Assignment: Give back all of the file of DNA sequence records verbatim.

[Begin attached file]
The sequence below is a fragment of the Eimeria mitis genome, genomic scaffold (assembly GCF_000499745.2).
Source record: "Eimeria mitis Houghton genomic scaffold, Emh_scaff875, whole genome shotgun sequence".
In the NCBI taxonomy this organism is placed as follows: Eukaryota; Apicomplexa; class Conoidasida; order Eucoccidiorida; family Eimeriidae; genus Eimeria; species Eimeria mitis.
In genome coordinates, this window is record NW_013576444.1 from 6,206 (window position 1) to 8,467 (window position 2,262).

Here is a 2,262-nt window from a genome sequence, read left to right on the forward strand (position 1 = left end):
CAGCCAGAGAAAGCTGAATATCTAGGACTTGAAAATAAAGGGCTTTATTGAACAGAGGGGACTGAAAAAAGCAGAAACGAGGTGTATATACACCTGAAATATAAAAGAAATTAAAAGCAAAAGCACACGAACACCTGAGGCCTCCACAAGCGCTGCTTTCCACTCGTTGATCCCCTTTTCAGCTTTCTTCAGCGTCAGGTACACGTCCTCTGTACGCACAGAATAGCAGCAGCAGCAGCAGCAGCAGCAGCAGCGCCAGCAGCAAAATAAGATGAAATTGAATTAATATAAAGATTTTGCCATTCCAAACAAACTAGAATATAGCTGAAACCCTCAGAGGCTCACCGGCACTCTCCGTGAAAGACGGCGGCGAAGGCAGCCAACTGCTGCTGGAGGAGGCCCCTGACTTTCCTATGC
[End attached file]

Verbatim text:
The sequence below is a fragment of the Eimeria mitis genome, genomic scaffold (assembly GCF_000499745.2).
Source record: "Eimeria mitis Houghton genomic scaffold, Emh_scaff875, whole genome shotgun sequence".
In the NCBI taxonomy this organism is placed as follows: Eukaryota; Apicomplexa; class Conoidasida; order Eucoccidiorida; family Eimeriidae; genus Eimeria; species Eimeria mitis.
In genome coordinates, this window is record NW_013576444.1 from 6,206 (window position 1) to 8,467 (window position 2,262).

Here is a 2,262-nt window from a genome sequence, read left to right on the forward strand (position 1 = left end):
CAGCCAGAGAAAGCTGAATATCTAGGACTTGAAAATAAAGGGCTTTATTGAACAGAGGGGACTGAAAAAAGCAGAAACGAGGTGTATATACACCTGAAATATAAAAGAAATTAAAAGCAAAAGCACACGAACACCTGAGGCCTCCACAAGCGCTGCTTTCCACTCGTTGATCCCCTTTTCAGCTTTCTTCAGCGTCAGGTACACGTCCTCTGTACGCACAGAATAGCAGCAGCAGCAGCAGCAGCAGCAGCAGCGCCAGCAGCAAAATAAGATGAAATTGAATTAATATAAAGATTTTGCCATTCCAAACAAACTAGAATATAGCTGAAACCCTCAGAGGCTCACCGGCACTCTCCGTGAAAGACGGCGGCGAAGGCAGCCAACTGCTGCTGGAGGAGGCCCCTGACTTTCCTATGC